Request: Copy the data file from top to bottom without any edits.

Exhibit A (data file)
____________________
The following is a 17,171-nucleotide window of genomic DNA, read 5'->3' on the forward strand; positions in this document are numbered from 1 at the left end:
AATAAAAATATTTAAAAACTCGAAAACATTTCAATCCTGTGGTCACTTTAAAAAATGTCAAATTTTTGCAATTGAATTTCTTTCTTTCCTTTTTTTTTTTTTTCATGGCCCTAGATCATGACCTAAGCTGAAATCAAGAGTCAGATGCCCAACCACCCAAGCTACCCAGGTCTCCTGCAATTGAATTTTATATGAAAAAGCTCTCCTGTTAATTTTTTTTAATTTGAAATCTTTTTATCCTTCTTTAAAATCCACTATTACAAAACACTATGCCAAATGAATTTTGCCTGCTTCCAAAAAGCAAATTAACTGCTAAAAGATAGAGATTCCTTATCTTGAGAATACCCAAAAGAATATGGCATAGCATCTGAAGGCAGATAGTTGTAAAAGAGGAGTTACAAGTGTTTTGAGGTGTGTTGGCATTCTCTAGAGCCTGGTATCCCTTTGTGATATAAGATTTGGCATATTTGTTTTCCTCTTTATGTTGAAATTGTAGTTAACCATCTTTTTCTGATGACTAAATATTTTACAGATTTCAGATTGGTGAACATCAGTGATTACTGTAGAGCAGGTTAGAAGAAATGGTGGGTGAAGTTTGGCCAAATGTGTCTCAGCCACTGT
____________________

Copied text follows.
The following is a 17,171-nucleotide window of genomic DNA, read 5'->3' on the forward strand; positions in this document are numbered from 1 at the left end:
AATAAAAATATTTAAAAACTCGAAAACATTTCAATCCTGTGGTCACTTTAAAAAATGTCAAATTTTTGCAATTGAATTTCTTTCTTTCCTTTTTTTTTTTTTTCATGGCCCTAGATCATGACCTAAGCTGAAATCAAGAGTCAGATGCCCAACCACCCAAGCTACCCAGGTCTCCTGCAATTGAATTTTATATGAAAAAGCTCTCCTGTTAATTTTTTTTAATTTGAAATCTTTTTATCCTTCTTTAAAATCCACTATTACAAAACACTATGCCAAATGAATTTTGCCTGCTTCCAAAAAGCAAATTAACTGCTAAAAGATAGAGATTCCTTATCTTGAGAATACCCAAAAGAATATGGCATAGCATCTGAAGGCAGATAGTTGTAAAAGAGGAGTTACAAGTGTTTTGAGGTGTGTTGGCATTCTCTAGAGCCTGGTATCCCTTTGTGATATAAGATTTGGCATATTTGTTTTCCTCTTTATGTTGAAATTGTAGTTAACCATCTTTTTCTGATGACTAAATATTTTACAGATTTCAGATTGGTGAACATCAGTGATTACTGTAGAGCAGGTTAGAAGAAATGGTGGGTGAAGTTTGGCCAAATGTGTCTCAGCCACTGT